Influenza is an infectious disease caused by Orthomyxoviridae viruses that infect 3-5 million people worldwide during seasonal epidemics. Influenza vaccines must be produced and administred annually to respond to the high rate of mutations and possible exchange of genomic segments between different strains. The vaccines are produced by a well established prodedure in inoculated embryonated eggs. Influenza virions are purified by sucrose gradient and then split by detergent filtered and inactivated by formaldehyde. Samples of split virions contain mainly HA and NP viral proteins.
To monitor quality of produced vaccines, quantitative information about the oligomerization state and molecular assembly of antigens in produced lots is desirable. We have developed a new approach to determine the size distribution of particles in split-viron influenza vaccine samples by electron microscopy and could thus interpret elution profiles from the asymmetrical flow field-flow fractionation (A4F) method. Samples were imaged by negative-stain electron microscopy using organo-tungstate stain (nanoW, pH 8.0) at 19,000x magnification (5.59 Å/pix) and 4-μm defocus (Figure 1). About 40-60 micrographs were initially filtered to remove variations in background and improve signal-to-noise ratio . Individual particles were then segmented by a watershed algorithm . Areas of the segmented 2D projections were determined in ImageJ  and plotted as histograms of the size distribution. (Figure 2). This approach is able to distinguish among different oligomeric states of HA and NP subunits in the sample, however all larger assemblies and aggregates are not resolved.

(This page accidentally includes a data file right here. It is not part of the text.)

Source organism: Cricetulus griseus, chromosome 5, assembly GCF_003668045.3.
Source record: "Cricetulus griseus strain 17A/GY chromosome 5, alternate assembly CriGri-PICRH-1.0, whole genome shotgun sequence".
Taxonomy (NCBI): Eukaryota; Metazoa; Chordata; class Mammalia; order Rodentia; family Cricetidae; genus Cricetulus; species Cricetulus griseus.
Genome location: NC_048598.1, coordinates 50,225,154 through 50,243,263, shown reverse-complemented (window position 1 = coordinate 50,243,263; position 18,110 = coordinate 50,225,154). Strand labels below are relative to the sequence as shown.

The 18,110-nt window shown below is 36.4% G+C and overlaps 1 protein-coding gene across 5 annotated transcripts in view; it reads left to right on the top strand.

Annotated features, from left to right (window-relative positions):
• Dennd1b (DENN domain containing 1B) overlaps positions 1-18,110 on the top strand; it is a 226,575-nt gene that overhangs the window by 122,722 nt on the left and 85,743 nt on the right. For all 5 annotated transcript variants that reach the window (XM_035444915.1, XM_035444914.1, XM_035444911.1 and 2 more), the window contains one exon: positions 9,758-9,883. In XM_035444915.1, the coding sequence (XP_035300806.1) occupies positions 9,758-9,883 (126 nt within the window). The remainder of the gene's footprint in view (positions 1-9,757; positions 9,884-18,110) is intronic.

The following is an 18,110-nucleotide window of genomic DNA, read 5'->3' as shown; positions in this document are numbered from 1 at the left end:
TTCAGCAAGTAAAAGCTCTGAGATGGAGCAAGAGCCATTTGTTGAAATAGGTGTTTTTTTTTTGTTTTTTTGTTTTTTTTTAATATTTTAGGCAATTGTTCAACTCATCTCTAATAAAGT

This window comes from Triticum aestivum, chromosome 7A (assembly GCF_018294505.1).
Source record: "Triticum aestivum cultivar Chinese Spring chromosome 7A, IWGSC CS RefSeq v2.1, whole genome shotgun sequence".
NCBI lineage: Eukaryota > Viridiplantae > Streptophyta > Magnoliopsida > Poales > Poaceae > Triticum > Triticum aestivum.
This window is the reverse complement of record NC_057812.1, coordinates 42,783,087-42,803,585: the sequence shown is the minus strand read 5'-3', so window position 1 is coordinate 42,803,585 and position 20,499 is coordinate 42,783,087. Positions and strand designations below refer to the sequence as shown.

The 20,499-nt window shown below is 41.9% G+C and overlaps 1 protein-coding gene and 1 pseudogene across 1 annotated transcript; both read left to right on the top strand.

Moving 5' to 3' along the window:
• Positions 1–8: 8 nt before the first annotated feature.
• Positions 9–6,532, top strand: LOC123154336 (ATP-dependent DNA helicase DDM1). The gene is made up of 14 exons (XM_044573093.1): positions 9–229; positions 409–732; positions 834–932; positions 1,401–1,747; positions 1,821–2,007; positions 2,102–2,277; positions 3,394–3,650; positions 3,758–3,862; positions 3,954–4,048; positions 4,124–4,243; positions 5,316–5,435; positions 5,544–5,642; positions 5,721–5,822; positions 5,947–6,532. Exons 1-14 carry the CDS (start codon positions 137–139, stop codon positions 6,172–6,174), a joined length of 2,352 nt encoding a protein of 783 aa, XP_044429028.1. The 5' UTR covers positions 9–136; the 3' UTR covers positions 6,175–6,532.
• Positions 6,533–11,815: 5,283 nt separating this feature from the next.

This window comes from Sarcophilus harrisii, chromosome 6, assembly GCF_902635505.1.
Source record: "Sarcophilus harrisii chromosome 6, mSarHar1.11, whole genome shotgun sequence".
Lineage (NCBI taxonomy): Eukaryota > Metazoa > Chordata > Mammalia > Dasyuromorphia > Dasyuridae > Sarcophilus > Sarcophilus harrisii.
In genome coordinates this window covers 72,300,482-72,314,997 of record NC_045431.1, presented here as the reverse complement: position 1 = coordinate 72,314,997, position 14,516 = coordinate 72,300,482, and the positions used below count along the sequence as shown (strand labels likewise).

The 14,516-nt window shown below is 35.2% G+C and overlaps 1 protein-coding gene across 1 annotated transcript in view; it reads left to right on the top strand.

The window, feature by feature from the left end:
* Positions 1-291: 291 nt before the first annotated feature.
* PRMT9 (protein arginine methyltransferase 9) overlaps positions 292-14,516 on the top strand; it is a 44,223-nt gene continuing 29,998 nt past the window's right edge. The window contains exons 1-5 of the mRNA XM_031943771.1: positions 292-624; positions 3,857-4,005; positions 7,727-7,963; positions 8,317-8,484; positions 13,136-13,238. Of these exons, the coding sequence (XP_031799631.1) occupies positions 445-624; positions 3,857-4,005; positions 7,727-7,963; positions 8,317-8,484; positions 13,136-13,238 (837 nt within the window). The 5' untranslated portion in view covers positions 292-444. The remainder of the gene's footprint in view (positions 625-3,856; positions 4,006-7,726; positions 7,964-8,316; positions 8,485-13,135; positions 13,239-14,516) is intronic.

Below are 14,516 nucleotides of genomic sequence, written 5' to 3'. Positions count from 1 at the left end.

In parallel, we analyzed the same samples by A4F. Elution profiles resolved three peaks of small particles (diameter 200 nm). While the first three peaks correspond to the HA and NP oligomers resolved in the size distribution resolved in the analysis by electron microscopy, the latter peaks reflect presence of large lipid vesicles with embedded HA proteins. Interpretation of the A4F elution profiles allows routine screening and monitoring of produced split-virion influenza vaccines.
This study has been funded by Sanofi Pasteur.
 Tang, G. et al. (2007) J. Struct. Biol., 157, 38-46.
 Heymann, J.B. (2001) J. Struct. Biol.,133, 156-169.
 Schneider, C.A. et al. (2012) Nature Methods, 9, 671-675.
To cite this abstract:Marie-Claire Nicolai, Aurelie Deliot, Frederic Ronzon, Jean-François Cotte, Catherine Manin, Daniel Nemecek; Quantification of particles in samples of a split-virion influenza vaccine. The 16th European Microscopy Congress, Lyon, France. https://emc-proceedings.com/abstract/quantification-of-particles-in-samples-of-a-split-virion-influenza-vaccine/. Accessed: April 3, 2020
EMC Abstracts - https://emc-proceedings.com/abstract/quantification-of-particles-in-samples-of-a-split-virion-influenza-vaccine/